By Kristen DeMaria
A story shouldn’t be something you can Google. This was one of the main lessons I got during Michael Koretzky’s critique of The Edge magazine.
Amidst the dry commentary and numerous questions, Koretzky’s critique provided some valuable insight. Without specific angles and examples, a story doesn’t have a reason to exist. Angles are what separate stories from one another and give them a unique flair. If stories start to sound tired and repetitive, then we should look at taking a fresh angle on that story to make it into something new and interesting.
The other main lesson I got out of this critique is that we need to make sure that our stories don’t sound pretentious. As a private school, we already face the stereotype of being rich and exclusive. Though some of the student body may fit into that category, we need to make sure we cater to the whole student body and not make assumptions about where students come from and how they behave.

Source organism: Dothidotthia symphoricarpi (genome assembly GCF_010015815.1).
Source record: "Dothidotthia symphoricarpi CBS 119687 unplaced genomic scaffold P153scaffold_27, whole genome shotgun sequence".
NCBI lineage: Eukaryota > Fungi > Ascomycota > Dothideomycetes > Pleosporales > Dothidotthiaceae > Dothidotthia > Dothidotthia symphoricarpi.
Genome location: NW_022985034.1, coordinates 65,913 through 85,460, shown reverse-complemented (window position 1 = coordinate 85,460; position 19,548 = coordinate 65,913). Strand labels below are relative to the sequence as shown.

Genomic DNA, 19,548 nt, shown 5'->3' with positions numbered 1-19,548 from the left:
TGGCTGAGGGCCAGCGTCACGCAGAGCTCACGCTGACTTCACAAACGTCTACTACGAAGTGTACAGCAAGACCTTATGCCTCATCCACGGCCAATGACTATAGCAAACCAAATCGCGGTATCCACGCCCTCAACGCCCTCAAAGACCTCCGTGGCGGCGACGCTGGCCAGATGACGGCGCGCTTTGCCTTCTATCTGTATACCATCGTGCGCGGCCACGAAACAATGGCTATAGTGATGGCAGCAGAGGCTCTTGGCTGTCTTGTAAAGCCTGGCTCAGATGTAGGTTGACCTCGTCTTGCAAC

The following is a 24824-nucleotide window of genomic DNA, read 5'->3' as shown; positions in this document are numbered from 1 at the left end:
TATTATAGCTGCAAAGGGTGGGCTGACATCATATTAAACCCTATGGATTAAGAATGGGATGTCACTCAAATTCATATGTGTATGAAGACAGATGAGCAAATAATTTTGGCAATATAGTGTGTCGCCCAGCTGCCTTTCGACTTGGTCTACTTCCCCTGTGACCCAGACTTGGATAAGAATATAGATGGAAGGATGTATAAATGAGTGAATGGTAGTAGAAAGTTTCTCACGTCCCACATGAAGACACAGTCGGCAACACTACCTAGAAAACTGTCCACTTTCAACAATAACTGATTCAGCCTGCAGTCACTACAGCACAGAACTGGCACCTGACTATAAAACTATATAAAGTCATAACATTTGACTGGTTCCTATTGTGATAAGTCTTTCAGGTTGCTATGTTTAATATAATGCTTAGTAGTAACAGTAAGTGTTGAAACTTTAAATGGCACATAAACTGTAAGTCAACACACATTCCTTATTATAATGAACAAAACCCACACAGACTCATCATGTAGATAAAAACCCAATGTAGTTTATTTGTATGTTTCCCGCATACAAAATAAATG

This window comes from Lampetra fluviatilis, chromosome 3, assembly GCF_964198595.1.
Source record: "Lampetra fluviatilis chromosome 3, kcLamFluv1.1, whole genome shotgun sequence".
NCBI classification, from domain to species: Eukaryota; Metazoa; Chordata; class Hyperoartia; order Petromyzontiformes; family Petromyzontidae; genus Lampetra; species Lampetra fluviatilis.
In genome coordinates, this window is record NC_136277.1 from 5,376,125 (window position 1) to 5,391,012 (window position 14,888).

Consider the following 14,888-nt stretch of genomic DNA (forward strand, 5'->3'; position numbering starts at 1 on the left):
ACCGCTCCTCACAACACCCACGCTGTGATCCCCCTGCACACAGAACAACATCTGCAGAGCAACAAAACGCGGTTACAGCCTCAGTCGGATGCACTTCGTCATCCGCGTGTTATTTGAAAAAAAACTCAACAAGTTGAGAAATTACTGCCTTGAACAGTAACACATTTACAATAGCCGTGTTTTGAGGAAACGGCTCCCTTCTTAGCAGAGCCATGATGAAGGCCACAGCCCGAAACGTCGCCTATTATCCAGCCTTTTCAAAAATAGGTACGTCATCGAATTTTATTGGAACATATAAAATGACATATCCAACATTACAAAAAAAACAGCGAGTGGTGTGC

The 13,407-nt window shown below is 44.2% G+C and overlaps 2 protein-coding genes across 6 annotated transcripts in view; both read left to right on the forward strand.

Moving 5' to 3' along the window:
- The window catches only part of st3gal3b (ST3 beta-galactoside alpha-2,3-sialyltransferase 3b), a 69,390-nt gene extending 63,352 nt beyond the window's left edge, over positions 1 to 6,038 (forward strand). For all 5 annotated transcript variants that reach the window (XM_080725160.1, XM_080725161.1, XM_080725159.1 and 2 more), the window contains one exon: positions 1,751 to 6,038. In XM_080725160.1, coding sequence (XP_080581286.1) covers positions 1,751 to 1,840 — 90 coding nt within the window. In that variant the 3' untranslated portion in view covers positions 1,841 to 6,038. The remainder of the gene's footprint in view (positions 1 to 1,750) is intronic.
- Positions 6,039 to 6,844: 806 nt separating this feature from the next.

By tackling stories with fresh and sharp angles catered toward a diverse student population, we can greatly improve The Edge and how others receive it.